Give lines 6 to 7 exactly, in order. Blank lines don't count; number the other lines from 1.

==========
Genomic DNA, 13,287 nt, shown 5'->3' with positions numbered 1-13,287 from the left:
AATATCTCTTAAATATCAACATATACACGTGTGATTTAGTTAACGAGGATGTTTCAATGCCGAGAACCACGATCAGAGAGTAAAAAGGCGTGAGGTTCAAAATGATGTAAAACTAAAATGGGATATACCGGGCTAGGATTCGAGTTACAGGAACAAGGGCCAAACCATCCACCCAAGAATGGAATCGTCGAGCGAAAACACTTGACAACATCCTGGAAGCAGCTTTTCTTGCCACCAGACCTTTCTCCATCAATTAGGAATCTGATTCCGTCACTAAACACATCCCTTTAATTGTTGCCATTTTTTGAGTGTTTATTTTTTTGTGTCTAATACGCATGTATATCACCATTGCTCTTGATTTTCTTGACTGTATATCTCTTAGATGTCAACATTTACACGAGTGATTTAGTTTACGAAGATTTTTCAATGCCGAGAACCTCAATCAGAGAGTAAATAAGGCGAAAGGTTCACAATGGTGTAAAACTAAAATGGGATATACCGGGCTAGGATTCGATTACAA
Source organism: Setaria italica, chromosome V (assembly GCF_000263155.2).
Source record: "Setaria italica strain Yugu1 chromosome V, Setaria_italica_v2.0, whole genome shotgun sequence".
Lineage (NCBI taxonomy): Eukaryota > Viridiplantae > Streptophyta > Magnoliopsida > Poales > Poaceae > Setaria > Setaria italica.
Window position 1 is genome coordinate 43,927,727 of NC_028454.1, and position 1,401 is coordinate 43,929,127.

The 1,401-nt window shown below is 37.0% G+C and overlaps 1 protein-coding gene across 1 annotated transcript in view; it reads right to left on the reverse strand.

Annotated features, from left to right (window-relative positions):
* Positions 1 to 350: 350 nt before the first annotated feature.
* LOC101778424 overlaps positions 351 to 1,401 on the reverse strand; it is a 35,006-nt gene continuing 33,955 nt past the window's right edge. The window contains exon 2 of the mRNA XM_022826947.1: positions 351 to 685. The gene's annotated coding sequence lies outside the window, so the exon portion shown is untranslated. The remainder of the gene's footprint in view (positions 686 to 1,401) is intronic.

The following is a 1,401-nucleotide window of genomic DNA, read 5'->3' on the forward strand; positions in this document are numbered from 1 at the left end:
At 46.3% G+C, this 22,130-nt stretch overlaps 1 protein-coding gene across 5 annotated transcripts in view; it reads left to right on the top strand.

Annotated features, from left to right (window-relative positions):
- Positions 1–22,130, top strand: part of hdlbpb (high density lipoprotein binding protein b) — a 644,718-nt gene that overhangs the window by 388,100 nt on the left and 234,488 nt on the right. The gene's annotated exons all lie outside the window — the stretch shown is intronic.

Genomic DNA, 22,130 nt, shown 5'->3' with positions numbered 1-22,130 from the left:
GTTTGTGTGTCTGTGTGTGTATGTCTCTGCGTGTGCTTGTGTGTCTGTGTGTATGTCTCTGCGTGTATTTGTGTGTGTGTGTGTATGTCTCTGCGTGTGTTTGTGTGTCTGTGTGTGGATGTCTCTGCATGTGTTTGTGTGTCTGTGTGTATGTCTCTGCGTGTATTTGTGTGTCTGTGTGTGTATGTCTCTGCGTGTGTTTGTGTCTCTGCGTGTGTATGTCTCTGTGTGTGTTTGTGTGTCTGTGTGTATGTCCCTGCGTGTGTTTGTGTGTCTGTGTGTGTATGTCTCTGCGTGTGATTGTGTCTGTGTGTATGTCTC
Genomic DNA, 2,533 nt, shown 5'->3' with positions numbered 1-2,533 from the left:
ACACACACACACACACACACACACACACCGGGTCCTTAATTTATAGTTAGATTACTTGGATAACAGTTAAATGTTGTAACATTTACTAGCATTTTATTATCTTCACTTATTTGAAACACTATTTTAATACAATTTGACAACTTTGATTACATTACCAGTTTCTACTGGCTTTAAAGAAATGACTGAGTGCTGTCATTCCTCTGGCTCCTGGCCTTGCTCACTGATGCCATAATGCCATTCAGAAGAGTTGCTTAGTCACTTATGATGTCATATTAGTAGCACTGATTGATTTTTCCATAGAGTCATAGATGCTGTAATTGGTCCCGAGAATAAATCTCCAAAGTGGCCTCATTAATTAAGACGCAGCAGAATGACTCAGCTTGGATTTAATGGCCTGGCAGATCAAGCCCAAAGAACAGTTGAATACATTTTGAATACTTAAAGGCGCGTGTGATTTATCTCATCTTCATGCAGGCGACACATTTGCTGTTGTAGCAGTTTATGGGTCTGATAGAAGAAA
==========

Window position 1 is genome coordinate 43,927,727 of NC_028454.1, and position 1,401 is coordinate 43,929,127.

The 1,401-nt window shown below is 37.0% G+C and overlaps 1 protein-coding gene across 1 annotated transcript in view; it reads right to left on the reverse strand.